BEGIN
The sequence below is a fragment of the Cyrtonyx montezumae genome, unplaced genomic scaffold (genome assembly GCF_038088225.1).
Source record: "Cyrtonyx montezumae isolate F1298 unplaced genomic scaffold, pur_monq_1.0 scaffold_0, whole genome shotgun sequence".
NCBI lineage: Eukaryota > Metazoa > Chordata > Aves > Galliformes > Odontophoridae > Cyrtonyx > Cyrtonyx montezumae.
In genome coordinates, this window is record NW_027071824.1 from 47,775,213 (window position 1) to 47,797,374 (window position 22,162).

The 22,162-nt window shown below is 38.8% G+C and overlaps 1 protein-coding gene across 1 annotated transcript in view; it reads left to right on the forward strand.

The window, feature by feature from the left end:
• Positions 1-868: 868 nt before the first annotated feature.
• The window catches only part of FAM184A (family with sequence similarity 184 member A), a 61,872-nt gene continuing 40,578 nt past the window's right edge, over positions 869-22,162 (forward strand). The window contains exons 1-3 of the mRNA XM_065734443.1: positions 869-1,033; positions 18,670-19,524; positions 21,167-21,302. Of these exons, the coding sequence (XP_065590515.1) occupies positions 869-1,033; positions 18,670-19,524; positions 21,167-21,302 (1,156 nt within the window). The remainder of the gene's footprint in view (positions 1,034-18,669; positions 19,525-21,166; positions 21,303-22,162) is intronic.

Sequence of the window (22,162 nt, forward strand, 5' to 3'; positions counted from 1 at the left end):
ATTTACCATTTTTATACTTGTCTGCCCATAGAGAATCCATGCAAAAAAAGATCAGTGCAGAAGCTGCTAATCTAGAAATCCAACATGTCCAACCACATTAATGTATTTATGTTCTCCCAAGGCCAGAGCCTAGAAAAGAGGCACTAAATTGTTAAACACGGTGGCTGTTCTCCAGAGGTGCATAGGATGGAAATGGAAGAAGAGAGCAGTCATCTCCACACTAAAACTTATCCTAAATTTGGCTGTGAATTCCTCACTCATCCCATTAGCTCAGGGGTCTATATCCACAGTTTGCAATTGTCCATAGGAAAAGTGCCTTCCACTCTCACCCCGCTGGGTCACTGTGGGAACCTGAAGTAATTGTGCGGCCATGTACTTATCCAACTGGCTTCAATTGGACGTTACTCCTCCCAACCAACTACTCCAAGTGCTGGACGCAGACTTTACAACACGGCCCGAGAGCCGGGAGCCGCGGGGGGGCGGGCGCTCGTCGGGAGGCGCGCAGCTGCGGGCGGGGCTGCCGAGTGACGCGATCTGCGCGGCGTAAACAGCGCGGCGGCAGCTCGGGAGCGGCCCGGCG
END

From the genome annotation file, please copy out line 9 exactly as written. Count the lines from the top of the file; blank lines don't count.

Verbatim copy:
Sequence of the window (22,162 nt, forward strand, 5' to 3'; positions counted from 1 at the left end):